Time series or event data? Get less confused

What is time series data? Or in reverse, how can you be sure what kind of data you have? Read on to find out how to tell the difference between time series and event data.

15 July 2021
Lorna Mitchell
Lorna Mitchell RSS Feed
Developer Advocate at Aiven

Time series data can be defined as a collection of data points or measurements taken at different times (as opposed to data about many objects concerning a single point in time). So structurally, time series data shares many characteristics with event streams.

In this article, we will go through some tips on telling the two apart.

Does it have a timestamp?

Time series data always has a timestamp; event data usually does as well. What makes this confusing is that very many other data models also include timestamps, so we'll need to investigate further.

Is it ever updated?

Neither time series data nor event streams are ever updated. After the data has been recorded, the records are immutable. Time series data is data collected from a single point in time. Events (as the name implies) refer to a single event. If something else happens later, that's a new data point in both cases.

How many fields does it have?

Time series data typically only has one measurement in each data point. It may also include many "labels" indicating what metric it is, which server and CPU it relates to, and so on.

Events usually have more fields, to provide the detail on the event that occurred. If a user logged in, we'll get the user and perhaps the referrer information, not just a numeric measurement.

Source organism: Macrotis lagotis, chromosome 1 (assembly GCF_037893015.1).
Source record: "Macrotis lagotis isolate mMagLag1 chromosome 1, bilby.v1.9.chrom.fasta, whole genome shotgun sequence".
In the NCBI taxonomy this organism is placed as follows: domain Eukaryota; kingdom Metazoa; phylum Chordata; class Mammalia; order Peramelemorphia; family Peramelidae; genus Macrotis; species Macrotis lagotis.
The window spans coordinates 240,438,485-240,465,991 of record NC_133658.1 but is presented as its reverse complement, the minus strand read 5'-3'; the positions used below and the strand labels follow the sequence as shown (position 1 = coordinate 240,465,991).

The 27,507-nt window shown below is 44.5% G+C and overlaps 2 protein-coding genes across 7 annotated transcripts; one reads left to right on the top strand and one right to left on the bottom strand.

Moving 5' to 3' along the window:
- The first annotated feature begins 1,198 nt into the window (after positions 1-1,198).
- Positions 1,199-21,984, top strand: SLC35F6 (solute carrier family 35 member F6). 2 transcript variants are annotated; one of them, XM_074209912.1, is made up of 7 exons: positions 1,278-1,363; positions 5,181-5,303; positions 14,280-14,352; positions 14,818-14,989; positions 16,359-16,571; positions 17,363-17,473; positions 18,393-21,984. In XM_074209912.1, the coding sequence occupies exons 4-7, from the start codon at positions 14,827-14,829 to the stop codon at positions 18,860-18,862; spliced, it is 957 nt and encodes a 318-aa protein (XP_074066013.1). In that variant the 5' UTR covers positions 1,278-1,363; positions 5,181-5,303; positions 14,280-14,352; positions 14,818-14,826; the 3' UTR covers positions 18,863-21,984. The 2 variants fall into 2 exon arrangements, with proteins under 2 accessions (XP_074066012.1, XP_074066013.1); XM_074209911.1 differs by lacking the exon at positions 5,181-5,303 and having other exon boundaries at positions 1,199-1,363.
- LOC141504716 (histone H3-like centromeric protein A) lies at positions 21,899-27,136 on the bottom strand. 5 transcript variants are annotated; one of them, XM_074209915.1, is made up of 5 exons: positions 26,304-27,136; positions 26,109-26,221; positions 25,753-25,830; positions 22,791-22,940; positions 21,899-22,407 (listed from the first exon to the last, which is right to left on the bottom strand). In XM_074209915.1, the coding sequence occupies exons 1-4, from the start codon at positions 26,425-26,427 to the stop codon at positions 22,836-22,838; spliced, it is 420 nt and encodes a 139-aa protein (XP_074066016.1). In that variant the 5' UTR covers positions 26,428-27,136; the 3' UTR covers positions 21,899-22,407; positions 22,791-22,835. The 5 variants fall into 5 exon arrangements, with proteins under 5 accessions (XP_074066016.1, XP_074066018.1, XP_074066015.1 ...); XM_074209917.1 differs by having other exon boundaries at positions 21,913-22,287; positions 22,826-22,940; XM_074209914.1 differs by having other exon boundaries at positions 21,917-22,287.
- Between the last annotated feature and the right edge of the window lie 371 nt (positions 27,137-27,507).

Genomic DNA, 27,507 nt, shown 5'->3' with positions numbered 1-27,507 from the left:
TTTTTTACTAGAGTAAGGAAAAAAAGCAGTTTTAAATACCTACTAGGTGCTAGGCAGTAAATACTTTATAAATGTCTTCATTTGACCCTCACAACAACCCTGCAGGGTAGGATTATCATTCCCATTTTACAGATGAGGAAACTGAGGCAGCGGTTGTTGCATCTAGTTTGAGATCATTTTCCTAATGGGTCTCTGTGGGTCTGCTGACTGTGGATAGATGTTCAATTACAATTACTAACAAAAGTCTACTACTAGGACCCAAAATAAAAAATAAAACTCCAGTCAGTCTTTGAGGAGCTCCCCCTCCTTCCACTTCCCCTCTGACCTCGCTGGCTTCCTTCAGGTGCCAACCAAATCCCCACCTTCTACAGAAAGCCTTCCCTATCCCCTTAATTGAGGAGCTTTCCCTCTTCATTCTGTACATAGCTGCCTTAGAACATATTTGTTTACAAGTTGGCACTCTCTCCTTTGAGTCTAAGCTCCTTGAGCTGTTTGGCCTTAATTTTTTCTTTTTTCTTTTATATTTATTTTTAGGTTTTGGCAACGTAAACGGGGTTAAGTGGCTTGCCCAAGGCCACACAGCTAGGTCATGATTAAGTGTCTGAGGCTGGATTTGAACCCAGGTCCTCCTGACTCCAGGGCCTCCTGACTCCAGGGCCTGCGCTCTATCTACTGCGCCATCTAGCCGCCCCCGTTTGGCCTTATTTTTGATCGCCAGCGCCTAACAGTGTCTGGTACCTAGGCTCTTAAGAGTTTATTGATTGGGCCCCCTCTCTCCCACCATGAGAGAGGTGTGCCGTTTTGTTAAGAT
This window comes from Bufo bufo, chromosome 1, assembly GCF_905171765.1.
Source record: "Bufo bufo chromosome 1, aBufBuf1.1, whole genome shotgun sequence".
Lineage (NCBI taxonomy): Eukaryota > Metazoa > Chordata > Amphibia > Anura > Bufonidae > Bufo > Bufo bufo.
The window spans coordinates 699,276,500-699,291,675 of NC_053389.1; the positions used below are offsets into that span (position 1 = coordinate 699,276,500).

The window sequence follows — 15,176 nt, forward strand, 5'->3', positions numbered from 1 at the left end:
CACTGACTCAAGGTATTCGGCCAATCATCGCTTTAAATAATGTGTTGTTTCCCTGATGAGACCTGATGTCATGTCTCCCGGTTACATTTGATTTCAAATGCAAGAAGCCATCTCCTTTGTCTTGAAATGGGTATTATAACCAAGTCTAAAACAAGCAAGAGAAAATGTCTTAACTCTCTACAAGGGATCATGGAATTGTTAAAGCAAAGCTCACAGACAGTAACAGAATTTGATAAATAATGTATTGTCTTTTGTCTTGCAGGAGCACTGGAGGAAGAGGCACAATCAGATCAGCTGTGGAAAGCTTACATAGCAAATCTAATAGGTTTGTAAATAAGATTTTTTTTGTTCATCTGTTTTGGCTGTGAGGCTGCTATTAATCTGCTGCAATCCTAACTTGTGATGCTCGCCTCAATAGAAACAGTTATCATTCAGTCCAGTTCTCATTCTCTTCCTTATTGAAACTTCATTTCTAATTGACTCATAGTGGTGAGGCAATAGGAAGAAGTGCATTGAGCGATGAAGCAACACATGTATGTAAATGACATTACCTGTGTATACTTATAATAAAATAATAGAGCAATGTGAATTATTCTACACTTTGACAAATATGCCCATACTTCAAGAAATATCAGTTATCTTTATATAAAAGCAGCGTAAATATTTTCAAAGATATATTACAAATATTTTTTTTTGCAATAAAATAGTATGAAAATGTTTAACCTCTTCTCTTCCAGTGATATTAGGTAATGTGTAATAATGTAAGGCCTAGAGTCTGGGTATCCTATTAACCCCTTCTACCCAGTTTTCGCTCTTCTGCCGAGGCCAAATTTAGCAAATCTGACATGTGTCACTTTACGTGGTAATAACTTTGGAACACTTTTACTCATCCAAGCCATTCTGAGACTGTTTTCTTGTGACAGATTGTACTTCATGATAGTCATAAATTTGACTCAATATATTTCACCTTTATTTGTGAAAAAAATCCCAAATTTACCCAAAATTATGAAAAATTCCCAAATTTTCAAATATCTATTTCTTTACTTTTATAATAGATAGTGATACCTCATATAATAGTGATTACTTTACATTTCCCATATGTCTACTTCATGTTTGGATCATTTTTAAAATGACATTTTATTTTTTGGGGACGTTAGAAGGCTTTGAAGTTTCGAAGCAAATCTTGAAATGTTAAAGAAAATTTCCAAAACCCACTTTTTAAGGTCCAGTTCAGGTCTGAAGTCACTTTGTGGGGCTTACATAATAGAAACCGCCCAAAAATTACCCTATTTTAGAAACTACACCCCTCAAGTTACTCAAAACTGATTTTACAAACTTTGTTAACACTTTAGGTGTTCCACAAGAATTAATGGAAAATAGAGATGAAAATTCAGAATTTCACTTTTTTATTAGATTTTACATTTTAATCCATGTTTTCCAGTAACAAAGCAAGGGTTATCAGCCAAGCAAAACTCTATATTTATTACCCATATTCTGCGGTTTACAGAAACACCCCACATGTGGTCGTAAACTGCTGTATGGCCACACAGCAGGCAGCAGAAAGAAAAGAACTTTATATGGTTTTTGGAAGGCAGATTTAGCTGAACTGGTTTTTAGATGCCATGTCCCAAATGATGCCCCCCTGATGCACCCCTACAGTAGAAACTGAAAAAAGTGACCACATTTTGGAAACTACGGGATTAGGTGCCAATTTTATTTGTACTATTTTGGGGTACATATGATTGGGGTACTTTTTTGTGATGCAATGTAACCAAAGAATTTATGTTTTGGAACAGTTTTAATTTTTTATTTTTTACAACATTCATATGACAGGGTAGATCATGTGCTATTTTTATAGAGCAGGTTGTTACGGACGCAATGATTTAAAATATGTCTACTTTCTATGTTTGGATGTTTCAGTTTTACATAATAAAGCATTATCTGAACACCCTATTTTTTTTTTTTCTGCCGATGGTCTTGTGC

Would you graph this value over time?

Another feature of time series data is that since it's usually point-in-time measurement, repeated an unimaginably large number of times both over time and usually across multiple measured items, it's hard to work with the raw data. If it graphs nicely, and especially if it would make sense to ask quantitative questions of this data, then it can be characterised as time series data.

The events transmitting a series of unrelated one-off messages don't fit this model well, so this is another useful distinction.

The right tools for the job

Understanding and modelling your data can really help identify the tools and features you want to deploy in your next application. More complex applications may use multiple data solutions to build the platform required, but whatever your needs, you can pick from the Aiven catalogue of open source products.

For the two examples in today's article, try Aiven for Apache Kafka for streaming events from one place to another, and Aiven for M3 for your time series data needs.

Wrapping up

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